The TACTIC: Don’t rescue them.

Tactics Sales Management


As Jim, the sales manager, walked back in from the Lion’s meeting, he happened to see Albert Antonio talking with one of his salespeople, Bob. Albert and I go way back, thought Jim. Actually, I think he was my first sale, way back when.

“Jim,” called Albert, as he saw him across the room, “been beating up on Bob here. How the heck are you?”

Jim came over and shook the outstretched hand. “Pretty good,” he replied. “Sales are up, good product, good people,” nodding toward Bob, “what more could I want?”

“There is something more you want,” replied Albert, putting his hand on Jim’s shoulder.

“And that would be?” asked Jim, his voice trailing off.

“You want me to buy today, just like I’ve bought from you for the past . . .”

Albert looked up at the ceiling for a moment, “what’s it been, 20 years now?”

“Closer to 25,” replied Jim.

“Loyalty like that must be worth something . . . Bob and I can’t seem to come to an agreement on price. You know me, Jim. I’ve always been a hard bargainer, and all I ever wanted all these years is a fair price.”

“Albert, I think you and Bob can work out the fair price.”

“Jim, hate to put it this way, but that new place two towns over really gave me an unbelievable price this morning, and they don’t even know me. Doesn’t loyalty mean anything anymore?”

Jim looked at Bob and then Albert. “Look,” said Jim talking to Albert, “how about you and I heading into my office and work on a ‘loyalty’ price. If you are satisfied, you come back out and give Bob the go ahead. He’s still the salesperson of record for this deal.”

“Sounds good to me,” replied Albert.

“Sounds good to me also,” responded Bob.

“Okay, now that the two of you agree, let’s go, Albert. Let’s bang some heads like in the old days.”

Maybe, thought Bob, watching them head for the office, Jim and I ought to double-team more often.


Jim stepped in and saved the sale for Bob. While Bob appreciated getting credit for the sale, did Bob learn anything from what Jim did? Yes, it seems he did—that whenever a sale is in trouble, Jim will rescue it for him.


A good sales manager will see when a salesperson is heading toward the rocks, and the natural instinct is to quickly paddle over, shout a warning, and perhaps even toss a line to pull the sale to safety. After all, the sales manager’s job is to see to it that sales are made, correct? Or is that the salesperson’s job? Whose job is it?

Assume for a moment that the manager’s primary function is to guide, teach, encourage, and demand that salespeople follow behavior that enable them to reach their goals. If, in fact, this is the primary function, then the manager should rarely, if ever, get between a prospect and the salesperson.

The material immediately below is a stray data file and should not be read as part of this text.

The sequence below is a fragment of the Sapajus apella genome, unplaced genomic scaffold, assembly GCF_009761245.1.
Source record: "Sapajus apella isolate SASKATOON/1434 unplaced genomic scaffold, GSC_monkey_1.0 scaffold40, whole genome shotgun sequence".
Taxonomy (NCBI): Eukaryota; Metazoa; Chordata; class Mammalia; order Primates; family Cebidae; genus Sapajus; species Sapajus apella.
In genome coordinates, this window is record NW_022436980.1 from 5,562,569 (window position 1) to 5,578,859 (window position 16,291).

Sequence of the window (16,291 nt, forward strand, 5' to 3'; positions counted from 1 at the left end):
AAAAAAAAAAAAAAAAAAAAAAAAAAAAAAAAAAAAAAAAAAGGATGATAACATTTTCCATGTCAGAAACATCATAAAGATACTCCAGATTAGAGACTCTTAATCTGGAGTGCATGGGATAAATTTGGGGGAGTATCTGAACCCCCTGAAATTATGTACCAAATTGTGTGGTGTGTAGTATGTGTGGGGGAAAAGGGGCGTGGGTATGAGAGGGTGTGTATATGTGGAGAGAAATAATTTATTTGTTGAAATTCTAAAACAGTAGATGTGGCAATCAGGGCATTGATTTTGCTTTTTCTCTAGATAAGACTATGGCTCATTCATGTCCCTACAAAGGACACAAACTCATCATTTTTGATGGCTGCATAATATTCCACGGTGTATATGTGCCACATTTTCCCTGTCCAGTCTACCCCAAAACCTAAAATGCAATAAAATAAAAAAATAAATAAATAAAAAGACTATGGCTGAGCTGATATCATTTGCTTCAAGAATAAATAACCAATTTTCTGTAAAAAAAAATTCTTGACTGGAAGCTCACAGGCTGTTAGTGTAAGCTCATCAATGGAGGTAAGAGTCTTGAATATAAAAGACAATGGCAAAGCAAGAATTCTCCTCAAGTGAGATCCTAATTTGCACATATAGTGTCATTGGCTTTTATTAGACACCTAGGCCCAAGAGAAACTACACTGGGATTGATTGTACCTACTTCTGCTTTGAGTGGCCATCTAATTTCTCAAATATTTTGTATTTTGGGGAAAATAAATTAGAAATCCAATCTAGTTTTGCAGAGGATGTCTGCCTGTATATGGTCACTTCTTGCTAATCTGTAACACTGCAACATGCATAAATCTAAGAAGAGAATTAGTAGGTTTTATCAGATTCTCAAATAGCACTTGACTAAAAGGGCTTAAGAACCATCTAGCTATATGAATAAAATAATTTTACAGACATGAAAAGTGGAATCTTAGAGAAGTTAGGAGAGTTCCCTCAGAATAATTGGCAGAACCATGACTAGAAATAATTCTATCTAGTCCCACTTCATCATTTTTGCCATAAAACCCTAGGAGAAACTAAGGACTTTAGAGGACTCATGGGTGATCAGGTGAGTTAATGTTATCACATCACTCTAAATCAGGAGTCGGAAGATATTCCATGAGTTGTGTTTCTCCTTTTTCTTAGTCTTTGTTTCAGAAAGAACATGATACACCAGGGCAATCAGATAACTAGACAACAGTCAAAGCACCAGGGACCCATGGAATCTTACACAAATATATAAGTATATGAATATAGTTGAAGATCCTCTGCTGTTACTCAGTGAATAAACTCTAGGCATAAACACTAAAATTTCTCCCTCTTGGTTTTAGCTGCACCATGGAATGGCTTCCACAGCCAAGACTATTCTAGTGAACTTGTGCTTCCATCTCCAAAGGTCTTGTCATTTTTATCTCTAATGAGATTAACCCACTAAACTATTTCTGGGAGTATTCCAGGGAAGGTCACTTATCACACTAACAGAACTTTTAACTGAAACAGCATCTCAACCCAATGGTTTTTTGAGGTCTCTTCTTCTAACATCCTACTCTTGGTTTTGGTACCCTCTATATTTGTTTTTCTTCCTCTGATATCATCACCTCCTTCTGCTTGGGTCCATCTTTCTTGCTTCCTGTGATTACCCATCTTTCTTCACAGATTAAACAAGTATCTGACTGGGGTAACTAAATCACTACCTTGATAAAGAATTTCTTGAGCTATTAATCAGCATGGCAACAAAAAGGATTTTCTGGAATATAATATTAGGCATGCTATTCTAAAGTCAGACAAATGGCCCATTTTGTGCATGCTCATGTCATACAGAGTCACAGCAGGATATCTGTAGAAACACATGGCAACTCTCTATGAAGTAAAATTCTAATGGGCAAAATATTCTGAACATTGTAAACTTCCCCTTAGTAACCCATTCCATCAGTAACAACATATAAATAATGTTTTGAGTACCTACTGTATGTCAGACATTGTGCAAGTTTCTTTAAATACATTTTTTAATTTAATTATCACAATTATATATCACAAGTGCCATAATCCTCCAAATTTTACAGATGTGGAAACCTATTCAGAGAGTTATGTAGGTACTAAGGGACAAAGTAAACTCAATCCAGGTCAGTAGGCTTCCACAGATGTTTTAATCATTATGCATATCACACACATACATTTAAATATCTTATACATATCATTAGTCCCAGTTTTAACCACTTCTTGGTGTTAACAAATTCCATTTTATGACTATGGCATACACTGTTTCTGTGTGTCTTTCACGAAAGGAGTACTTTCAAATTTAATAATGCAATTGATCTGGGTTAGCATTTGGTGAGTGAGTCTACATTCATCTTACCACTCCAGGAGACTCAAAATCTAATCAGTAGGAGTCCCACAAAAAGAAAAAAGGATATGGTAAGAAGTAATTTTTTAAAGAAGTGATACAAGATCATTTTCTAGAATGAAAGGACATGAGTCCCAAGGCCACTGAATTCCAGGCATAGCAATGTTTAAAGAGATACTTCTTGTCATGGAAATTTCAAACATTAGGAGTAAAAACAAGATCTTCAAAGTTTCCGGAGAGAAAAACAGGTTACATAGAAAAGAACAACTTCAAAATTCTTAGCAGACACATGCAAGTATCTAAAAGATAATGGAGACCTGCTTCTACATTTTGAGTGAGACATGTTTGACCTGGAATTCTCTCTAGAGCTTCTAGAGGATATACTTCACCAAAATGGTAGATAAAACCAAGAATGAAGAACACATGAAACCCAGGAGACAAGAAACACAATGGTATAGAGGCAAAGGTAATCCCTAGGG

Either the salesperson alone makes the sale or he does not. In this story, Jim saw the rocks coming, decided to “save” the boat, and got between Bob and the prospect. In short, Jim made the sale, and Bob went along for the ride.

The only thing Bob will learn from this experience is to depend on Jim saving him when things get out-of-hand. Bob has no motivation to learn what to do for himself since Jim will do it for him. To top it off, Bob even gets the reward, the commission, for allowing Jim to make the close. Does this make sense?


If you have not established goals for each salesperson and established behavior designed to reach those goals for each salesperson, you will head down the road Jim has taken.

Jim sees making sales as his primary function as manager. As a result, whenever he comes upon a situation that he can close on, he will. The first negative result of Jim’s behavior is that the salesperson is trained to wait “for Jim to do it.”

A second negative result occurs when Jim is absent and the salesperson doesn’t know what to do other than let the prospect walk. “Gee, Jim, you weren’t in yesterday, and I needed you to give that final push to a couple of prospects. Oh well.”

If your primary function is to encourage them to learn new behavior to reach their goals, then you won’t get caught in the Jim trap.


Salespeople who are floundering don’t need to be rescued. They need to recognize when they are floundering and know it’s time to learn new behavior.

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